SUBMIT

New Zealand Passes Bill Allowing Women Paid Bereavement Leave After Miscarriage

By

Mar. 26 2021, Published 11:19 a.m. ET

Link to TwitterLink to FacebookLink to Email

New Zealand women who suffer a miscarriage will now be entitled to paid time off for bereavement, thanks to a law that was unanimously approved on Thursday. 

With this bereavement bill for miscarriage, New Zealand becomes one of the first countries to offer paid leave after a miscarriage. New Zealand employees will be entitled to receive three days of paid leave after a miscarriage after the law passes its final stage in parliament. 

“I can only hope that while we may be one of the first, we will not be one of the last and that other countries will also begin to legislate for a compassionate and fair leave system that recognizes the pain and the grief that comes from miscarriage and stillbirth,” said New Zealand MP Ginny Andersen, who introduced the bill. 

Final reading of my Bereavement Leave for Miscarriage Bill. This is a Bill about workers’ rights and fairness. I hope it gives people time to grieve and promotes greater openness about miscarriage. We should not be fearful of our bodies. pic.twitter.com/dwUWINVjLm

— Ginny Andersen (@ginnyandersen) March 24, 2021

Article continues below advertisement

Andersen told parliament on Thursday that the grief of miscarriage is “not a sickness, it is a loss, and that loss takes time— time to recover physically and time to recover mentally.” 

It’s estimated that 1 in 4 known pregnancies end in miscarriage, according to Tommy’s, and it can take several weeks to recover physically. Those who experience a miscarriage frequently feel guilty, isolated, and alone, studies have shown

Andersen said she believes the bill will remove some of the stigma that surrounds miscarriage. “I hope that this bill will go some way in allowing women to feel more comfortable about talking about miscarriage and that they feel comfortable reaching out for support and for help in what is a huge physical and emotional loss,” she told lawmakers. 

In addition to unanimous support from lawmakers, the law was met with praise on social media Thursday, as social media was flooded with women around the world telling their stories of pregnancy loss.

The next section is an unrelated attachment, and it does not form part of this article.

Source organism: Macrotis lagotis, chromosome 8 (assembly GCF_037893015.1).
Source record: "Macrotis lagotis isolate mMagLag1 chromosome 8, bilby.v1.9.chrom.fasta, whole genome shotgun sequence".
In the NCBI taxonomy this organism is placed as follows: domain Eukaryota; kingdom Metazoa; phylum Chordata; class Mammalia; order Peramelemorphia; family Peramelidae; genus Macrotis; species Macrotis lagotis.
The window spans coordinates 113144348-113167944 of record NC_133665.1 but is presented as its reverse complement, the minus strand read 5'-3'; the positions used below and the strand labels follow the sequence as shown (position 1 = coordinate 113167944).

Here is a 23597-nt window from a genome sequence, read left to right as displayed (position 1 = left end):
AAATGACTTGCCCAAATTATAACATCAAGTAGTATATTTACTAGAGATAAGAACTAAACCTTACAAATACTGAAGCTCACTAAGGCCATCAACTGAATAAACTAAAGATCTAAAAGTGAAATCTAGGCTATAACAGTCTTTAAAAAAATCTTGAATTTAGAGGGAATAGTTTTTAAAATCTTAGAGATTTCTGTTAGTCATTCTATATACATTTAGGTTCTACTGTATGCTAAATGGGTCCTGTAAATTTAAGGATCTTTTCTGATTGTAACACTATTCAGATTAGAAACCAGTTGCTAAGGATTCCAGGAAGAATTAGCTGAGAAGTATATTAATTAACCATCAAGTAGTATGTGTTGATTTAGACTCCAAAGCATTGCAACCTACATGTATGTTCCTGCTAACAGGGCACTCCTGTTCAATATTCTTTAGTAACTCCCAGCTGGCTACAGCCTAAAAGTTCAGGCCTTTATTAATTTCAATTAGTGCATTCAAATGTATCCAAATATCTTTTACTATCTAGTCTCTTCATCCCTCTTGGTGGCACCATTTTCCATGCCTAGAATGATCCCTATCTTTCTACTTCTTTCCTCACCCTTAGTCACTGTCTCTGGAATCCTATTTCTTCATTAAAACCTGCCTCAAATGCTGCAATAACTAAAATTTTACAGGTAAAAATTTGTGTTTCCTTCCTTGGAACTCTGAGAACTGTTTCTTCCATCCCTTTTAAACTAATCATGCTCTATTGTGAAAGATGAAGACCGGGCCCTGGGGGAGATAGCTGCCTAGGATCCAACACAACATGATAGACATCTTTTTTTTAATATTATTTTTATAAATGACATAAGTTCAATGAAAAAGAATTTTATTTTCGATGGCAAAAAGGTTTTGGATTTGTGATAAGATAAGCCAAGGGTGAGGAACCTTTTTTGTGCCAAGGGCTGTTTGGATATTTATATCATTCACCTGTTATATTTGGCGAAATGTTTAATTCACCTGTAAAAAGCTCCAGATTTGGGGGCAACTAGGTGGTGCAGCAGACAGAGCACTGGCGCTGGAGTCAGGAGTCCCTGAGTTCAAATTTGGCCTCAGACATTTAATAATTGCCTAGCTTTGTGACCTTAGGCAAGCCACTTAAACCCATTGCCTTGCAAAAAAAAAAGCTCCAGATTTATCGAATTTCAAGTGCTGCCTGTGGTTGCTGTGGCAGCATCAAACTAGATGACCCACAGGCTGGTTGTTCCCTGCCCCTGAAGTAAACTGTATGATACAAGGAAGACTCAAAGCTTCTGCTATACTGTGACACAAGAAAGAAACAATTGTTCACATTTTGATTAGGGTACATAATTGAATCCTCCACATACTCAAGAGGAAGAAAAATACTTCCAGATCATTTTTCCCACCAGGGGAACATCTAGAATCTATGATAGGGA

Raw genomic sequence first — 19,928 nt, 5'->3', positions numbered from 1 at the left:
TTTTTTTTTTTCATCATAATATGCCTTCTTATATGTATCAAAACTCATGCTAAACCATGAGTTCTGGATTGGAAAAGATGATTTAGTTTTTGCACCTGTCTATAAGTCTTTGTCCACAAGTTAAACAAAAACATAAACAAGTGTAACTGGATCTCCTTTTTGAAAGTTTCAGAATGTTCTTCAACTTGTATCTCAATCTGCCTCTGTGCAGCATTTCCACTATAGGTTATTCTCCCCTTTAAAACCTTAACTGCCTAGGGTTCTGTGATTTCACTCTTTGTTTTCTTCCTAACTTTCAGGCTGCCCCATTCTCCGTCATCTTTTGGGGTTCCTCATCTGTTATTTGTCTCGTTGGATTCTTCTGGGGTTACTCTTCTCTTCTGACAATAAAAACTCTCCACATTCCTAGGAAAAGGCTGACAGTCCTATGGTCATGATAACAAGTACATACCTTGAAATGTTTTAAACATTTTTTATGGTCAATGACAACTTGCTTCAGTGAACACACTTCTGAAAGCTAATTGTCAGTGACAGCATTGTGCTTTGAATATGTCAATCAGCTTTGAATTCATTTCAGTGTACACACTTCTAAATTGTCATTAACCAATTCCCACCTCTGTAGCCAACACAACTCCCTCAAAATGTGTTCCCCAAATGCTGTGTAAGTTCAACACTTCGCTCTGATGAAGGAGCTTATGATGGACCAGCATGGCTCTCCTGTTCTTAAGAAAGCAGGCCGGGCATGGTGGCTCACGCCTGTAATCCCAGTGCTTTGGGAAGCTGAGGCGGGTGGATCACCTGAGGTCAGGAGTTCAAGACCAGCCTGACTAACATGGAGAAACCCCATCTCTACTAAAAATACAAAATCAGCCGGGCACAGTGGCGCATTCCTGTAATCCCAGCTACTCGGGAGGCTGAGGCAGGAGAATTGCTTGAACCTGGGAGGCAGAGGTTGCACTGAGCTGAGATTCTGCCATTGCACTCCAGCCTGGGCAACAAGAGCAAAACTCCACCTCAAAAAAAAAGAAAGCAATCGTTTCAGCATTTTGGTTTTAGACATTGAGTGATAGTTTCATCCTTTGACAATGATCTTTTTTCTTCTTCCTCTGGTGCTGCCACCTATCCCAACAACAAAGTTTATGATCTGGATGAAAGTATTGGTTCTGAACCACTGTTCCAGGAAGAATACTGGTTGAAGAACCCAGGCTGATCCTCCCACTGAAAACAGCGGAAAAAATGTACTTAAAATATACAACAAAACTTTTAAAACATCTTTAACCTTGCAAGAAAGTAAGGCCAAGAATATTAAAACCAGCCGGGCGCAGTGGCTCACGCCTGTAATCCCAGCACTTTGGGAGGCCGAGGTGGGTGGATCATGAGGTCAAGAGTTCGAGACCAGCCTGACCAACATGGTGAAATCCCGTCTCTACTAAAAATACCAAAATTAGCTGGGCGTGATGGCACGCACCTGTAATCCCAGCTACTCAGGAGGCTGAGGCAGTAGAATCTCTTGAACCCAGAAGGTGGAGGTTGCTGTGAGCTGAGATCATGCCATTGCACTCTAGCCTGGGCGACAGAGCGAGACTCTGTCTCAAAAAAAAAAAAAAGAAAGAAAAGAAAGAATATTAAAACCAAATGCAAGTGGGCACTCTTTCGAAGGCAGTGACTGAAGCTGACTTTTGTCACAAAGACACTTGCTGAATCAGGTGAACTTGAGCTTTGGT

“I had five miscarriages and only once called out sick after, mainly because I didn’t wanna tell anyone. This will absolutely help some of that stigma,” tweeted Jamie Stelter. 

Article continues below advertisement

I had five miscarriages and only once called out sick after, mainly because I didn’t wanna tell anyone. This will absolutely help some of that stigma https://t.co/4YYa8bomkP

— Jamie Stelter (@JamieStelter) March 25, 2021

Ishani Nath tweeted a similar story about a friend. “A friend recently shared how painful it was for her to have to go to work the day after her miscarriage,” she wrote. “She hadn’t told anyone about her pregnancy. It was too early. She was devastated by the loss. This type of leave is so necessary.” 

Article continues below advertisement

A friend recently shared how painful it was for her to have to go to work the day after her miscarriage. She hadn't told anyone about her pregnancy. It was too early. She was devastated by the loss.

This type of leave is so necessary. https://t.co/qoyO1IW1fC

— Ishani Nath (She/Her) (@ishaninath) March 25, 2021

“Mind-blowing and yet, just plain kind,” Evanne Ní Chuilinn tweeted. “Miscarriage is a silent grief that we still force/encourage ourselves to keep private. Being able to cocoon in the aftermath is a luxury most people can’t afford, or demand.” 

Mind-blowing and yet, just plain kind. Miscarriage is a silent grief that we still force/encourage ourselves to keep private. Being able to cocoon in the aftermath is a luxury most people can’t afford, or demand.
👏🏼👏🏼 New Zealand ❤️❤️ https://t.co/NgMTCtIYsp

— Evanne Ní Chuilinn (@EvanneNiC) March 25, 2021

This law follows a number of other women’s rights laws passed in New Zealand in recent years, notably including laws to reduce the effects of period poverty and a substantial bill to ensure pay equity between men and women last year. 

Advertisement
cbba f  ac cdbafe lydia stowe
By: Lydia Stowe

Lydia is based in Providence, Rhode Island, where she works as a content marketing manager. In her spare time, she writes about other topics she is passionate about, fosters dogs and children, listens to podcasts, experiments in the kitchen, and is active in her local church.

Latest The Main Agenda News and Updates

    Link to InstagramLink to FacebookLink to TwitterLinkedIn IconContact us by Email
    HerAgenda
    Black OwnedFemale Founder